By Michael Baadke
The auction will offer the Position 76 stamp from the McCoy block — the same stamp that was recovered just nine months ago after disappearing from its exhibition frame in 1955.
As reported by Linns.com last November, the APRL trustees voted to authorize library president Roger Brody and American Philatelic Society executive director Scott English to explore options to sell one of the two rare Jenny errors in its possession.
The 1918 United States 24¢ airmail stamp, printed in carmine red and blue, shows the “Jenny” biplane in the central design image flying upside down, the result of a printing mistake. Only one sheet of 100 error stamps was discovered shortly after the stamps first went on sale.
“The Inverted Jenny is one of the most iconic stamps in the world and Siegel has been a part of many notable stamp sales from that sheet,” said Brody. “That history should deliver a great return to the APRL.”
The APRL board selected the Siegel firm after considering eight proposals submitted since the sale of the stamp was authorized in October 2016.
The library expects the stamp to attract a winning bid between $150,000 and $200,000. Proceeds from the sale will go toward the 19,000-square-foot library, which opened in October 2016 following a $4 million construction project. The APRL, part of the American Philatelic Center complex known as the Match Factory, is the largest philatelic library in the world.
Both of the stamps owned by the library were once part of the McCoy block of four stamps, two across and two down, that was stolen intact from the 1955 APS stamp show and convention in Norfolk, Va.
The crime was never solved.
The stamps belonged at that time to Ethel B. Stewart McCoy, a prominent and respected collector of airmail stamps. Almost 25 years after the theft, McCoy donated her ownership rights to the still-missing stamp quartet to the APRL.
She died in 1980, but in the meantime, one stamp from the missing block, Position 75, had been found and wound up in the library’s possession after all legal concerns were resolved.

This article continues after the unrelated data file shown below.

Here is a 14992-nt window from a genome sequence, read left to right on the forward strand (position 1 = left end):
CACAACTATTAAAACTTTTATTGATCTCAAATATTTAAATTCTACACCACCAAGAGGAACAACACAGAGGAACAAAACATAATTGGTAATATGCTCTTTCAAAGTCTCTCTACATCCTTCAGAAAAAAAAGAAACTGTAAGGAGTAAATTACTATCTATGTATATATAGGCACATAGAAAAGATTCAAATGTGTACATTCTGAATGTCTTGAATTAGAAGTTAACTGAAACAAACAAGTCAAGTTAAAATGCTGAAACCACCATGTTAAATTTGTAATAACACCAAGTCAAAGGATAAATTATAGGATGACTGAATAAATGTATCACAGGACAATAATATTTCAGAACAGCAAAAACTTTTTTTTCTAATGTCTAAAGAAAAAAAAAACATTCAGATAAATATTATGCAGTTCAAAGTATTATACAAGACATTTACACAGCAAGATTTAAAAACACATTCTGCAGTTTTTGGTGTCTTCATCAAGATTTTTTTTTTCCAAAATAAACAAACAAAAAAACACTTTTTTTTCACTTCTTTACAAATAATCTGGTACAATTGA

The library sold that stamp in 1981.
The next year, a second stamp from the block was recovered: the upper left stamp, Position 65, which is still owned and frequently displayed by the APS and the APRL.
After the two stamps on the left side of the block were recovered, some 35 years passed before another one of the missing stamps turned up, in a most unlikely place: Northern Ireland.
The single stamp was found by a noncollector named Keelin O’Neill among items left to him by his late grandfather, in a box that included old records and an antique clock.
O’Neill could only speculate that his grandfather, who was not a stamp collector, might have obtained the items in the box at a “car boot sale,” a type of local flea market or informal swap meet that both O’Neill and his grandfather would frequent from time to time.
On a 2016 trip to the United States, he took the stamp to the Spink USA auction firm in New York City.
“Once I was told that it was stolen,” O’Neill said, “I wanted to give it back to the rightful owner.”
O’Neill was present for the stamp handover and received a $50,000 reward from Mystic Stamp Co. president Donald Sundman, who had announced in 2014 he would give a reward if either of the library’s two missing Jenny Invert stamps were returned.
“Of the many remarkable stories associated with the legendary Inverted Jenny, the theft of the McCoy block and the long road to recovery of the stolen stamps is perhaps the most thrilling,” added Scott Trepel, President of Robert A. Siegel Auction Galleries, “Position 76 is the third one to be found and reclaimed, leaving only one still missing. It’s a beautiful looking Jenny and has the distinction of surviving 61 years of felonious captivity.”
Among the many reference and research sites hosted by the Siegel firm is InvertedJenny.com, which provides extensive historic detail for all 100 stamps from the original discovery sheet.
When the Position 76 stamp was recovered in 2016 it was returned to the library during a press conference held before an actual Jenny biplane on display in the Javits Center. The plane was on display at the international stamp show courtesy of Siegel Auction Galleries.
“This was one of the biggest moments and greatest images in the history of the hobby,” said English. “By pure luck, the plane was already there to promote the sale of another Jenny and it helped make the moment special.”
The date for the upcoming auction of the library’s stamp has not been announced.